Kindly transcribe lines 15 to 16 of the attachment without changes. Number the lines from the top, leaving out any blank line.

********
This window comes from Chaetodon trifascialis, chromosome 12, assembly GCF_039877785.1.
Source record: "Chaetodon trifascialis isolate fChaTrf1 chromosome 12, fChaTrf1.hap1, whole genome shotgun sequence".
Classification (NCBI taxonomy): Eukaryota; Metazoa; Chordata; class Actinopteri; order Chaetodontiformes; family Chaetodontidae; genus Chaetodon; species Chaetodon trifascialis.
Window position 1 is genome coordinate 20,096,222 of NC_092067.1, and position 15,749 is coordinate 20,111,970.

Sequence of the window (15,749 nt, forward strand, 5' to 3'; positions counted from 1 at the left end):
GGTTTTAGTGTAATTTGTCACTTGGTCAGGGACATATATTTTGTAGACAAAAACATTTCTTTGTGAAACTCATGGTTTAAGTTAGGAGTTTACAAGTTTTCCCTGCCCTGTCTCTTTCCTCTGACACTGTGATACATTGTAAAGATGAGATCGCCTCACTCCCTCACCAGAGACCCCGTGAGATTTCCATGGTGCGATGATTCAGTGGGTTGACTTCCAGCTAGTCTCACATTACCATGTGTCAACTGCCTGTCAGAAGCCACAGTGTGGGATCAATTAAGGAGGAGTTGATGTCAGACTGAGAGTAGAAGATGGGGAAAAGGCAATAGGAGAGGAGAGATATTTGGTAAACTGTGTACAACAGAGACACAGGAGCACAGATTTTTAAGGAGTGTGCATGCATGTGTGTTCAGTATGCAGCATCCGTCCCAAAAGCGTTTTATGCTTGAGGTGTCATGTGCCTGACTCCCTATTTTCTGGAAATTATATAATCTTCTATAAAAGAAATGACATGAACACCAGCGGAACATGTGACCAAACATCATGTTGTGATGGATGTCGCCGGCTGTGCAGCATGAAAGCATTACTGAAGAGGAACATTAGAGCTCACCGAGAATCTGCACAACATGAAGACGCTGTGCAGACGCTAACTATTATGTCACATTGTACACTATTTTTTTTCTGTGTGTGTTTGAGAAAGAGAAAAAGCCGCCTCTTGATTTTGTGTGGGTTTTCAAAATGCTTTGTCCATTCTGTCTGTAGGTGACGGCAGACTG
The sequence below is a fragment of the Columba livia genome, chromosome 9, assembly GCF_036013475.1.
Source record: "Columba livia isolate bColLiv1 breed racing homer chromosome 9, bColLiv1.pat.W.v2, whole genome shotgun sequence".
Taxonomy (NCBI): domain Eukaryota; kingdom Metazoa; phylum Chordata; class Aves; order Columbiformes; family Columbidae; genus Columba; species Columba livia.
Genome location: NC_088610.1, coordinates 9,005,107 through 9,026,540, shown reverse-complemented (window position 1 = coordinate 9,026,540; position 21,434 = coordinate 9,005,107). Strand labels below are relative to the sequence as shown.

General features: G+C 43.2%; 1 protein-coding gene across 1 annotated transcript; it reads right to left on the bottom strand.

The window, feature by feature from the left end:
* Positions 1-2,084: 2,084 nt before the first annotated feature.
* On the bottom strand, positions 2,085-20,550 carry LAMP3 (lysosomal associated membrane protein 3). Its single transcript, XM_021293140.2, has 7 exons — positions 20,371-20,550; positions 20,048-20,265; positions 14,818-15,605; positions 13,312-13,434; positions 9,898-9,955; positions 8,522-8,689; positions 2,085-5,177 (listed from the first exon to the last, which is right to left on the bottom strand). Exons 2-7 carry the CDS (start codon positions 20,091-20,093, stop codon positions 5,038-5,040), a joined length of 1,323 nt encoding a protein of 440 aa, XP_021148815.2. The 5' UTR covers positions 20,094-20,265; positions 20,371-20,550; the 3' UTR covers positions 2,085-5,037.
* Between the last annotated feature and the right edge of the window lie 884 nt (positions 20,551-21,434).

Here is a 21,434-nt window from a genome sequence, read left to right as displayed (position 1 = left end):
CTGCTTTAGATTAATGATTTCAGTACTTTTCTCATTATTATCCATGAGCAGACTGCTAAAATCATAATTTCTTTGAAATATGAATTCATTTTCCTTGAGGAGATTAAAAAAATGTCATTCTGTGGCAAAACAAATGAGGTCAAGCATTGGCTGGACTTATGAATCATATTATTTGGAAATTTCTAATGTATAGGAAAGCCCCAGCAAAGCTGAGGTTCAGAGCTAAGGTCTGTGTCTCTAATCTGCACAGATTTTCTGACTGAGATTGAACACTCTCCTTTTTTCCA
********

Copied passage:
* Between the last annotated feature and the right edge of the window lie 884 nt (positions 20,551-21,434).

Here is a 21,434-nt window from a genome sequence, read left to right as displayed (position 1 = left end):